Who are the Quakers? A religious order or a confession?
The English shoemaker George Fox (1624-1691) founded a religious community which initially called itself Children of light, and Friends of truth, or simply Friends. Since approx. 1665 the movement has had the name the Society of Friends. The term Quaker, which the Friends have been using for themselves for a long time and which was originally used to mock them, comes from the word to quake meaning shake, shiver, and was given to them because in their meetings the Friends shivered with religious emotion.
The Quakers have their spiritual and religious roots in the various Western intellectual movements (e.g. the medieval mystics, the mystical philosophy by Jakob Böhme (1575-1624) and Angelus Silesius (1624-1677), the left wing of the Reformation with its spiritualistic representatives. This spiritual Christianity with its indispensable contribution to the history of tolerance, had the central theme of the Inner light.
Because the Quakers rejected the established Church, supported radical moral positions (rejection of oaths and of military service), but also because the piety of some of their members became more and more ecstatic and lyrical, and because they opened up to chiliastic ideas, the Friends were often cruelly persecuted. Under the leadership of Quaker William Penn (1644-1718) they sought protection in the USA (and founded the state of Pennsylvania). The third most important person of Quakerism, Robert Barclay (1648-1690) is considered to be the Movement’s theologian.
Quakerism is a religion without sacraments (no Baptism, no Eucharist). All of life is to be a Sacrament and worship is to have the form of communion without priests (exception: USA, Kenya), without formal creeds or doctrines (religion without dogma). The doctrines of Jesus Christ’s divine-human nature and the Trinity are rejected, although some Quakers affirm them. If there is any binding doctrine at all, it is the belief in the Inner light (Jn 1.9), in the Christ within us and in the Inner Light of Christ. The main characteristics of Quaker worship are the comprehensive lack of rites and of structure. The core of worship is the Waiting silence (Gustav Mensching), the search for an inner connection with God. God can reveal himself directly to anyone who seeks him honestly. If a thought or a prayer or the experience of a Bible verse come to a Friend from out of the silence and move him to express them, he will speak during worship. (...) In the simple silent worship marriage couples make their promises, parents dedicate their newborn into the care of the community and the dead are remembered.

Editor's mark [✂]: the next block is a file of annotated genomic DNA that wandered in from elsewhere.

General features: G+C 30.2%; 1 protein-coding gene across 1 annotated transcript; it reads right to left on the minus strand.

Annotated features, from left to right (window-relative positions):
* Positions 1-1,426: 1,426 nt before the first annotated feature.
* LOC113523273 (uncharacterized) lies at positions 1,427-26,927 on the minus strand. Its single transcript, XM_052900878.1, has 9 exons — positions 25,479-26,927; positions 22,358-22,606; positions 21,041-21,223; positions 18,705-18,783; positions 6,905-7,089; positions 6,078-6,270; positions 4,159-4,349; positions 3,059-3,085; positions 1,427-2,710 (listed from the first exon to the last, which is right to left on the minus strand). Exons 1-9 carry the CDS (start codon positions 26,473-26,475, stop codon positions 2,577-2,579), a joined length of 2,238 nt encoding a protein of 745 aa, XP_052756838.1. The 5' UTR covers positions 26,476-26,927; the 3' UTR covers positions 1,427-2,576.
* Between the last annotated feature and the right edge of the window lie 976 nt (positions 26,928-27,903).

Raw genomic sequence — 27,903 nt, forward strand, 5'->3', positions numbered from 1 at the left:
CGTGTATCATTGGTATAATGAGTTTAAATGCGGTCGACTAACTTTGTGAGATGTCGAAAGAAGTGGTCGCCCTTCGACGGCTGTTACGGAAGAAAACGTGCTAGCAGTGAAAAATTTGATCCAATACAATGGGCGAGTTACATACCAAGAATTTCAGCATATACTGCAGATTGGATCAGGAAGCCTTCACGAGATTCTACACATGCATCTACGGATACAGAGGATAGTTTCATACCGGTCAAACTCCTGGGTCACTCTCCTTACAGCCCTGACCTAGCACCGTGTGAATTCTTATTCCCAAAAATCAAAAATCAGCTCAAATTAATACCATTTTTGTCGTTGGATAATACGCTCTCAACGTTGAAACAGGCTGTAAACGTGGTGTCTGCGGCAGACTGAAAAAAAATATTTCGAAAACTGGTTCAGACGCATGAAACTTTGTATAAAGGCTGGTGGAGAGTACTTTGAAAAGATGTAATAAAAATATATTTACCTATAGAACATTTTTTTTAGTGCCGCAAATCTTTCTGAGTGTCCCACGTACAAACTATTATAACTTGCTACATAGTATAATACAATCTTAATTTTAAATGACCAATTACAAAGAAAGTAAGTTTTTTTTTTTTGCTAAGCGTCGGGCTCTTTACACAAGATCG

In accordance with the old Quaker watchword “Let your lives speak!” the Friends consider their whole lives to be worship. From the message of the Inner light follow practical individual and social principles and requirements such as truthfulness, honesty and an undemanding nature. Quakers are very active in the community. As one of the historic peace churches they reject all violence, supported the abolition of slavery, the equality of women, the equality of races (referring also to Gal 3:28), have called for the reformation of penal law and refuse military service for conscientious reasons.
After the two World Wars the Quakers effectively called for the abolishing of hunger and misery among the conquered countries (Quakers fed five million German children). Today, the Quakers are active in many places, among them the Middle East (children and youth work in Palestine refuge camps, work with old people in Jerusalem, in Kenya (agricultural projects), Northern Ireland, Somalia (refugees programs) and in many other Asian and Latin American countries. Worldwide there are approx. 200,000 Quakers (mainly in the USA, in Kenya and in Great Britain). They come together under the umbrella organisation of the Friends World Committee for Consultation. (Abbreviated copy from Udo Tworuschka, „Lexikon. Die Religionen der Welt“. Gütersloh: Gütersloher Verlagshaus, 1999, S. 254-255, art. „Religiöse Gesellschaft der Freunde“.